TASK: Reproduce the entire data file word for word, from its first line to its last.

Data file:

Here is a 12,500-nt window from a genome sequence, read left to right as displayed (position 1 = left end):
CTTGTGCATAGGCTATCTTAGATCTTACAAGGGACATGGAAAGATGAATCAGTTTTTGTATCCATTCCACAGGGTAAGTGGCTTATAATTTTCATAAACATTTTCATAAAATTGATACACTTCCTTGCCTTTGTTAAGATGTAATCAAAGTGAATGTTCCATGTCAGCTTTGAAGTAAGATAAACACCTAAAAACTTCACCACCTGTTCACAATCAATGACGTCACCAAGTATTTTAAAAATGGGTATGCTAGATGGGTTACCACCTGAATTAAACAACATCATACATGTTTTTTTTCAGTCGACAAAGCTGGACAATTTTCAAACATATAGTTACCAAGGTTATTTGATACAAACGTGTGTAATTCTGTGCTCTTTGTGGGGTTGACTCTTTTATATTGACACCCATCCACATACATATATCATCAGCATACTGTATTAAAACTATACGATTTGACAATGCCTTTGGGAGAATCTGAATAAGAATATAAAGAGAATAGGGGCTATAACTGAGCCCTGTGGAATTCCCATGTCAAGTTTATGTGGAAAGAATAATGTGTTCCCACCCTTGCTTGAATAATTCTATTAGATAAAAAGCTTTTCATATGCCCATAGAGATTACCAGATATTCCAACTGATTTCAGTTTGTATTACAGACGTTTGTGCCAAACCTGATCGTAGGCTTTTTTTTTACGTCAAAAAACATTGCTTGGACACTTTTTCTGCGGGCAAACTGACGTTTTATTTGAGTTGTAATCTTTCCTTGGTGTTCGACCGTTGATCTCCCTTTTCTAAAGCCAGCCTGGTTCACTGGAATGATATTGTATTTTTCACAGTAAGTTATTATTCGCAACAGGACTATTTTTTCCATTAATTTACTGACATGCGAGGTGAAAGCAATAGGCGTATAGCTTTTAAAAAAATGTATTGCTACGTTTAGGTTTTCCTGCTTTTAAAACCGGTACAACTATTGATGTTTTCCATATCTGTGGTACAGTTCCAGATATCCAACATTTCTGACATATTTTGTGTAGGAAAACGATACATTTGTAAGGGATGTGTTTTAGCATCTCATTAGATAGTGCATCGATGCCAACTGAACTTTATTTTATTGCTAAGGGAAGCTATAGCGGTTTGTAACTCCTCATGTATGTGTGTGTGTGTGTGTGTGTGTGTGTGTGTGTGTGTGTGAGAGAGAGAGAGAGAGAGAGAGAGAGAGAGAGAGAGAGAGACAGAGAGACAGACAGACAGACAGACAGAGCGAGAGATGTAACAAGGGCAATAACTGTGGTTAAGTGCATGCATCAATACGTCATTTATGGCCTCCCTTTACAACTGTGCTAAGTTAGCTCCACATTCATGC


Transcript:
Here is a 12,500-nt window from a genome sequence, read left to right as displayed (position 1 = left end):
CTTGTGCATAGGCTATCTTAGATCTTACAAGGGACATGGAAAGATGAATCAGTTTTTGTATCCATTCCACAGGGTAAGTGGCTTATAATTTTCATAAACATTTTCATAAAATTGATACACTTCCTTGCCTTTGTTAAGATGTAATCAAAGTGAATGTTCCATGTCAGCTTTGAAGTAAGATAAACACCTAAAAACTTCACCACCTGTTCACAATCAATGACGTCACCAAGTATTTTAAAAATGGGTATGCTAGATGGGTTACCACCTGAATTAAACAACATCATACATGTTTTTTTTCAGTCGACAAAGCTGGACAATTTTCAAACATATAGTTACCAAGGTTATTTGATACAAACGTGTGTAATTCTGTGCTCTTTGTGGGGTTGACTCTTTTATATTGACACCCATCCACATACATATATCATCAGCATACTGTATTAAAACTATACGATTTGACAATGCCTTTGGGAGAATCTGAATAAGAATATAAAGAGAATAGGGGCTATAACTGAGCCCTGTGGAATTCCCATGTCAAGTTTATGTGGAAAGAATAATGTGTTCCCACCCTTGCTTGAATAATTCTATTAGATAAAAAGCTTTTCATATGCCCATAGAGATTACCAGATATTCCAACTGATTTCAGTTTGTATTACAGACGTTTGTGCCAAACCTGATCGTAGGCTTTTTTTTTACGTCAAAAAACATTGCTTGGACACTTTTTCTGCGGGCAAACTGACGTTTTATTTGAGTTGTAATCTTTCCTTGGTGTTCGACCGTTGATCTCCCTTTTCTAAAGCCAGCCTGGTTCACTGGAATGATATTGTATTTTTCACAGTAAGTTATTATTCGCAACAGGACTATTTTTTCCATTAATTTACTGACATGCGAGGTGAAAGCAATAGGCGTATAGCTTTTAAAAAAATGTATTGCTACGTTTAGGTTTTCCTGCTTTTAAAACCGGTACAACTATTGATGTTTTCCATATCTGTGGTACAGTTCCAGATATCCAACATTTCTGACATATTTTGTGTAGGAAAACGATACATTTGTAAGGGATGTGTTTTAGCATCTCATTAGATAGTGCATCGATGCCAACTGAACTTTATTTTATTGCTAAGGGAAGCTATAGCGGTTTGTAACTCCTCATGTATGTGTGTGTGTGTGTGTGTGTGTGTGTGTGTGTGTGTGTGAGAGAGAGAGAGAGAGAGAGAGAGAGAGAGAGAGAGAGAGACAGAGAGACAGACAGACAGACAGACAGAGCGAGAGATGTAACAAGGGCAATAACTGTGGTTAAGTGCATGCATCAATACGTCATTTATGGCCTCCCTTTACAACTGTGCTAAGTTAGCTCCACATTCATGC